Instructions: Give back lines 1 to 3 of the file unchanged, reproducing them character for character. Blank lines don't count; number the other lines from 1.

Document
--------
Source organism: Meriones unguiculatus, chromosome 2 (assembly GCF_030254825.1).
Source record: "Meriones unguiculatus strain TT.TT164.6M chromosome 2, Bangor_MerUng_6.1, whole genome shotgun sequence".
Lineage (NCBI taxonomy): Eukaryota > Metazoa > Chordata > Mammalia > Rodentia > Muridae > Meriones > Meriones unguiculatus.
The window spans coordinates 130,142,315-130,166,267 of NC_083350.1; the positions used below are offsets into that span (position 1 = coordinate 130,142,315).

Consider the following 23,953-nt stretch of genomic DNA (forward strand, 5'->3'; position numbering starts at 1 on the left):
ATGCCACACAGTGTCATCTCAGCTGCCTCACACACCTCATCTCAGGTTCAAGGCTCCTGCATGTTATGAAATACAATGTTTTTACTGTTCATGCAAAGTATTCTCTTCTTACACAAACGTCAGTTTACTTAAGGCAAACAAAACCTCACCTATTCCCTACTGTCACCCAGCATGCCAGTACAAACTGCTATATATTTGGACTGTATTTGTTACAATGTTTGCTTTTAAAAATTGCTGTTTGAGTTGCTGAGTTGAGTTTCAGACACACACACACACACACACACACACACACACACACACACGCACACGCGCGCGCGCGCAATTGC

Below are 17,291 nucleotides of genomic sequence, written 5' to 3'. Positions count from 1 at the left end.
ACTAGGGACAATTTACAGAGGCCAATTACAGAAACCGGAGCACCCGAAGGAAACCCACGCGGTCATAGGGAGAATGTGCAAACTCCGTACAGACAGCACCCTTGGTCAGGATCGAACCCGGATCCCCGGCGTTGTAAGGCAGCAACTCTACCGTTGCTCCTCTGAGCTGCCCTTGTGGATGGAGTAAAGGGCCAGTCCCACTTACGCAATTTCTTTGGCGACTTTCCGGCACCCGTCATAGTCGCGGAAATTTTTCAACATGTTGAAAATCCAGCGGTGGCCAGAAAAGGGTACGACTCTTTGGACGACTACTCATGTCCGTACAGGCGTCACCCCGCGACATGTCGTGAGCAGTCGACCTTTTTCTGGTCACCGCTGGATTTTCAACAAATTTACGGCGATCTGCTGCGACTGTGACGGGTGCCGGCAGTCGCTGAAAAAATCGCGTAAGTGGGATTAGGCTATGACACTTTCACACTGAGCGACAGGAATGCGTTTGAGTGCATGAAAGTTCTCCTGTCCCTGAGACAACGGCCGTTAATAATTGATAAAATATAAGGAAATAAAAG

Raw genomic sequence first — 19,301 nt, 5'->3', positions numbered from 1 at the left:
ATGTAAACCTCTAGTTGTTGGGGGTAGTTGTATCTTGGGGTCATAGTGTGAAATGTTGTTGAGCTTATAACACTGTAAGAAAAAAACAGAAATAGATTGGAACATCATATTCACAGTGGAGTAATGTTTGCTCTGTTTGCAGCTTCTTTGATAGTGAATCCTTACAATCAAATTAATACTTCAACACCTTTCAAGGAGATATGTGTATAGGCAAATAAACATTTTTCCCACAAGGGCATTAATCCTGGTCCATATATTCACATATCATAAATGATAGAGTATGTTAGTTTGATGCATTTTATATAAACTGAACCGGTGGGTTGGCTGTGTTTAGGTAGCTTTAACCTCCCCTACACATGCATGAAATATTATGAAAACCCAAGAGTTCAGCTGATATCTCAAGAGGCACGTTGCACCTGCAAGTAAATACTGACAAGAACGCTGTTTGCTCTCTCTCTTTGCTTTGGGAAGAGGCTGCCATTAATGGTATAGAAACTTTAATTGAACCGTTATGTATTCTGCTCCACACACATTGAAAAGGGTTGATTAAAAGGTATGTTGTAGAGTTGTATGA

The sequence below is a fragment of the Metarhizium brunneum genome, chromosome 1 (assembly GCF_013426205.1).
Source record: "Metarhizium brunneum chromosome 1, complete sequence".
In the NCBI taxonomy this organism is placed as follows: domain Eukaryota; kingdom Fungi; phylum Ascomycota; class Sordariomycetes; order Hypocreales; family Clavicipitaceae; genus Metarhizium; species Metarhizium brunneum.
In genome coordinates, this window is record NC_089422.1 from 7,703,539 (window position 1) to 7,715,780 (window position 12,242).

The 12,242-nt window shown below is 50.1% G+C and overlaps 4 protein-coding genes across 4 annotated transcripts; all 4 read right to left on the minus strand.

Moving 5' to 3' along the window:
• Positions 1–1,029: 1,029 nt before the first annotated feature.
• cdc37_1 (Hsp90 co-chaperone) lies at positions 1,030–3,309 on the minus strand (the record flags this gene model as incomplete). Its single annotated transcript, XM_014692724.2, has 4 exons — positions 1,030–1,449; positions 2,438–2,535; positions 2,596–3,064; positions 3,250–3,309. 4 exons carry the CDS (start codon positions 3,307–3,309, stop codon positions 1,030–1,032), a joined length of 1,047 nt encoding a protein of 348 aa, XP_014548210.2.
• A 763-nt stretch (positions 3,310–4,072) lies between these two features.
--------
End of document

Source organism: Meriones unguiculatus, chromosome 2 (assembly GCF_030254825.1).
Source record: "Meriones unguiculatus strain TT.TT164.6M chromosome 2, Bangor_MerUng_6.1, whole genome shotgun sequence".
Lineage (NCBI taxonomy): Eukaryota > Metazoa > Chordata > Mammalia > Rodentia > Muridae > Meriones > Meriones unguiculatus.